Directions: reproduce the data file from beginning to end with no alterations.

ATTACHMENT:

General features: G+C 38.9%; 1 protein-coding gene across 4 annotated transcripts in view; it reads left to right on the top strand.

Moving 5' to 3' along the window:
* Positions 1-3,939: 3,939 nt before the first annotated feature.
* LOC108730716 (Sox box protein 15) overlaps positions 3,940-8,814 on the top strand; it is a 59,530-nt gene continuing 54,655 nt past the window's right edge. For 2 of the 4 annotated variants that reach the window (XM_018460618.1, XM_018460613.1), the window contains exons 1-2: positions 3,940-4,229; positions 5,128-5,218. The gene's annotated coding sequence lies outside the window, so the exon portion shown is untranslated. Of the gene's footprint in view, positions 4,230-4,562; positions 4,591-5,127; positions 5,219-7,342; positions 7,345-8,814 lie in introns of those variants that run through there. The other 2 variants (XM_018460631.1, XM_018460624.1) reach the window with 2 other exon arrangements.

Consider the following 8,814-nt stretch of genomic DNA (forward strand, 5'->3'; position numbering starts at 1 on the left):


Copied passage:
General features: G+C 38.9%; 1 protein-coding gene across 4 annotated transcripts in view; it reads left to right on the top strand.

Moving 5' to 3' along the window:
* Positions 1-3,939: 3,939 nt before the first annotated feature.
* LOC108730716 (Sox box protein 15) overlaps positions 3,940-8,814 on the top strand; it is a 59,530-nt gene continuing 54,655 nt past the window's right edge. For 2 of the 4 annotated variants that reach the window (XM_018460618.1, XM_018460613.1), the window contains exons 1-2: positions 3,940-4,229; positions 5,128-5,218. The gene's annotated coding sequence lies outside the window, so the exon portion shown is untranslated. Of the gene's footprint in view, positions 4,230-4,562; positions 4,591-5,127; positions 5,219-7,342; positions 7,345-8,814 lie in introns of those variants that run through there. The other 2 variants (XM_018460631.1, XM_018460624.1) reach the window with 2 other exon arrangements.

Consider the following 8,814-nt stretch of genomic DNA (forward strand, 5'->3'; position numbering starts at 1 on the left):